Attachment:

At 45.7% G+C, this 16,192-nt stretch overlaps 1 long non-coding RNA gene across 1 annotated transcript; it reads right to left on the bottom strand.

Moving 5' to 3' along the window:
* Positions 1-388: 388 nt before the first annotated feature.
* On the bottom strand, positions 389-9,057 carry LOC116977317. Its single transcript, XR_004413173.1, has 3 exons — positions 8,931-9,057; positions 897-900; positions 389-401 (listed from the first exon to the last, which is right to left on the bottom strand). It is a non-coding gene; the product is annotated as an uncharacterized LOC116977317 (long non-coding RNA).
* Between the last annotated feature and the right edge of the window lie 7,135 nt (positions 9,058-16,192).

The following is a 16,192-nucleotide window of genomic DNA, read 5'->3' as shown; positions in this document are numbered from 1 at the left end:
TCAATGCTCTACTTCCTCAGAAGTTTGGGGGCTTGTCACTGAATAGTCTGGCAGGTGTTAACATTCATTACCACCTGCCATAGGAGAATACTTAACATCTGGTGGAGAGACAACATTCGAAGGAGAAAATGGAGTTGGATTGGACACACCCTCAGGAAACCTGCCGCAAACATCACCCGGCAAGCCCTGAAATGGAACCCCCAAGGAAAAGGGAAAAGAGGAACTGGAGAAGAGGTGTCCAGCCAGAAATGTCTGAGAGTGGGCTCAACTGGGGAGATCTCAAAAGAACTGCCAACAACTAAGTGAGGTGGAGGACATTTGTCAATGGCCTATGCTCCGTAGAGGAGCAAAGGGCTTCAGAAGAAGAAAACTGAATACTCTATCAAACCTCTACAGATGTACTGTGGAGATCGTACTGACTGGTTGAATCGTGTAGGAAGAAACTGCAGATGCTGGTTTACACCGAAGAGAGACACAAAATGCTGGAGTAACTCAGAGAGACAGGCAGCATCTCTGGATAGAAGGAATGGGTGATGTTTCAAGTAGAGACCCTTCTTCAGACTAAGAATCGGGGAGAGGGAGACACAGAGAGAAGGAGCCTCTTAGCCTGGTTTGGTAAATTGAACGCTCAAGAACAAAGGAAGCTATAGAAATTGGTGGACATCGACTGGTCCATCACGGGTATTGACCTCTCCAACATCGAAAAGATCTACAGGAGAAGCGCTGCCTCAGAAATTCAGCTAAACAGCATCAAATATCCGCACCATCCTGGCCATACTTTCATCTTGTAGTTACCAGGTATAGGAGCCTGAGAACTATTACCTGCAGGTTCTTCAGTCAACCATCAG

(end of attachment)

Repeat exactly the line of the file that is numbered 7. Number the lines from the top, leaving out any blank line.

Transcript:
TCAATGCTCTACTTCCTCAGAAGTTTGGGGGCTTGTCACTGAATAGTCTGGCAGGTGTTAACATTCATTACCACCTGCCATAGGAGAATACTTAACATCTGGTGGAGAGACAACATTCGAAGGAGAAAATGGAGTTGGATTGGACACACCCTCAGGAAACCTGCCGCAAACATCACCCGGCAAGCCCTGAAATGGAACCCCCAAGGAAAAGGGAAAAGAGGAACTGGAGAAGAGGTGTCCAGCCAGAAATGTCTGAGAGTGGGCTCAACTGGGGAGATCTCAAAAGAACTGCCAACAACTAAGTGAGGTGGAGGACATTTGTCAATGGCCTATGCTCCGTAGAGGAGCAAAGGGCTTCAGAAGAAGAAAACTGAATACTCTATCAAACCTCTACAGATGTACTGTGGAGATCGTACTGACTGGTTGAATCGTGTAGGAAGAAACTGCAGATGCTGGTTTACACCGAAGAGAGACACAAAATGCTGGAGTAACTCAGAGAGACAGGCAGCATCTCTGGATAGAAGGAATGGGTGATGTTTCAAGTAGAGACCCTTCTTCAGACTAAGAATCGGGGAGAGGGAGACACAGAGAGAAGGAGCCTCTTAGCCTGGTTTGGTAAATTGAACGCTCAAGAACAAAGGAAGCTATAGAAATTGGTGGACATCGACTGGTCCATCACGGGTATTGACCTCTCCAACATCGAAAAGATCTACAGGAGAAGCGCTGCCTCAGAAATTCAGCTAAACAGCATCAAATATCCGCACCATCCTGGCCATACTTTCATCTTGTAGTTACCAGGTATAGGAGCCTGAGAACTATTACCTGCAGGTTCTTCAGTCAACCATCAG